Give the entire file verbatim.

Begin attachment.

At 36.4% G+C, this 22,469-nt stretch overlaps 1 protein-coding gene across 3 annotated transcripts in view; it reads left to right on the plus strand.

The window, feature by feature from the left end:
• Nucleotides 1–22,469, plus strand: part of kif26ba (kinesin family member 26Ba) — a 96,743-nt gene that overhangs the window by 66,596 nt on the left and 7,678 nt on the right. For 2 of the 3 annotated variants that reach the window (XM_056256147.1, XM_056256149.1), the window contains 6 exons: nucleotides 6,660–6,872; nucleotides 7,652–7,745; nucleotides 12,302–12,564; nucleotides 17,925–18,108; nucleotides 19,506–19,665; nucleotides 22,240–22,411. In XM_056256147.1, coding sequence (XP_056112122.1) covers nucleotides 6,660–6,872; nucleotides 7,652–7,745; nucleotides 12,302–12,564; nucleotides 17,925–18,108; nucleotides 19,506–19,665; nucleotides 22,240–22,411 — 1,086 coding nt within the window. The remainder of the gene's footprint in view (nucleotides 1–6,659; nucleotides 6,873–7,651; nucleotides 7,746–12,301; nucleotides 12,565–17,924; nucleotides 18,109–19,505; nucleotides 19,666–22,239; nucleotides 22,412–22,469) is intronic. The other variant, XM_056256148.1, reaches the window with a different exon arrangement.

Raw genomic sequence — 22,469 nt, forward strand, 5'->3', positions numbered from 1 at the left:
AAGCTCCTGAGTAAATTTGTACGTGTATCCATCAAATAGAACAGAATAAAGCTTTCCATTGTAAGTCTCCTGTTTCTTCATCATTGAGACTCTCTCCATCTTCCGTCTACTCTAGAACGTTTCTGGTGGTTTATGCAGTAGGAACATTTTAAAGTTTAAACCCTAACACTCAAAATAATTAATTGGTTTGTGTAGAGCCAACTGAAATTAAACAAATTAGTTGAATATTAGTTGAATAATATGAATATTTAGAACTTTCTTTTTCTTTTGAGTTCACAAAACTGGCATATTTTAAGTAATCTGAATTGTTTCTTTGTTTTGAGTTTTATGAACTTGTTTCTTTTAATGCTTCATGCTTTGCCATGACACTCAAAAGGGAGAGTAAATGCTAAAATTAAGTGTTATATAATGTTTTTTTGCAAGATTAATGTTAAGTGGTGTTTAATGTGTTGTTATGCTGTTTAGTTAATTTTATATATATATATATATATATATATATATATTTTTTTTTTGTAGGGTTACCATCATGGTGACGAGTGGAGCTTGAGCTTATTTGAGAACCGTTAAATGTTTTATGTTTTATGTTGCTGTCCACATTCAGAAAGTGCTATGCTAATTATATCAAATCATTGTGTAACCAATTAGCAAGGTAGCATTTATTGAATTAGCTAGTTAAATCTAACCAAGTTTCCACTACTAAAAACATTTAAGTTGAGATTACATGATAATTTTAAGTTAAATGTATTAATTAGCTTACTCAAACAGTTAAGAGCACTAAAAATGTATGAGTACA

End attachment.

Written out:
At 36.4% G+C, this 22,469-nt stretch overlaps 1 protein-coding gene across 3 annotated transcripts in view; it reads left to right on the plus strand.

The window, feature by feature from the left end:
• Nucleotides 1–22,469, plus strand: part of kif26ba (kinesin family member 26Ba) — a 96,743-nt gene that overhangs the window by 66,596 nt on the left and 7,678 nt on the right. For 2 of the 3 annotated variants that reach the window (XM_056256147.1, XM_056256149.1), the window contains 6 exons: nucleotides 6,660–6,872; nucleotides 7,652–7,745; nucleotides 12,302–12,564; nucleotides 17,925–18,108; nucleotides 19,506–19,665; nucleotides 22,240–22,411. In XM_056256147.1, coding sequence (XP_056112122.1) covers nucleotides 6,660–6,872; nucleotides 7,652–7,745; nucleotides 12,302–12,564; nucleotides 17,925–18,108; nucleotides 19,506–19,665; nucleotides 22,240–22,411 — 1,086 coding nt within the window. The remainder of the gene's footprint in view (nucleotides 1–6,659; nucleotides 6,873–7,651; nucleotides 7,746–12,301; nucleotides 12,565–17,924; nucleotides 18,109–19,505; nucleotides 19,666–22,239; nucleotides 22,412–22,469) is intronic. The other variant, XM_056256148.1, reaches the window with a different exon arrangement.

Raw genomic sequence — 22,469 nt, forward strand, 5'->3', positions numbered from 1 at the left:
AAGCTCCTGAGTAAATTTGTACGTGTATCCATCAAATAGAACAGAATAAAGCTTTCCATTGTAAGTCTCCTGTTTCTTCATCATTGAGACTCTCTCCATCTTCCGTCTACTCTAGAACGTTTCTGGTGGTTTATGCAGTAGGAACATTTTAAAGTTTAAACCCTAACACTCAAAATAATTAATTGGTTTGTGTAGAGCCAACTGAAATTAAACAAATTAGTTGAATATTAGTTGAATAATATGAATATTTAGAACTTTCTTTTTCTTTTGAGTTCACAAAACTGGCATATTTTAAGTAATCTGAATTGTTTCTTTGTTTTGAGTTTTATGAACTTGTTTCTTTTAATGCTTCATGCTTTGCCATGACACTCAAAAGGGAGAGTAAATGCTAAAATTAAGTGTTATATAATGTTTTTTTGCAAGATTAATGTTAAGTGGTGTTTAATGTGTTGTTATGCTGTTTAGTTAATTTTATATATATATATATATATATATATATATATTTTTTTTTTGTAGGGTTACCATCATGGTGACGAGTGGAGCTTGAGCTTATTTGAGAACCGTTAAATGTTTTATGTTTTATGTTGCTGTCCACATTCAGAAAGTGCTATGCTAATTATATCAAATCATTGTGTAACCAATTAGCAAGGTAGCATTTATTGAATTAGCTAGTTAAATCTAACCAAGTTTCCACTACTAAAAACATTTAAGTTGAGATTACATGATAATTTTAAGTTAAATGTATTAATTAGCTTACTCAAACAGTTAAGAGCACTAAAAATGTATGAGTACA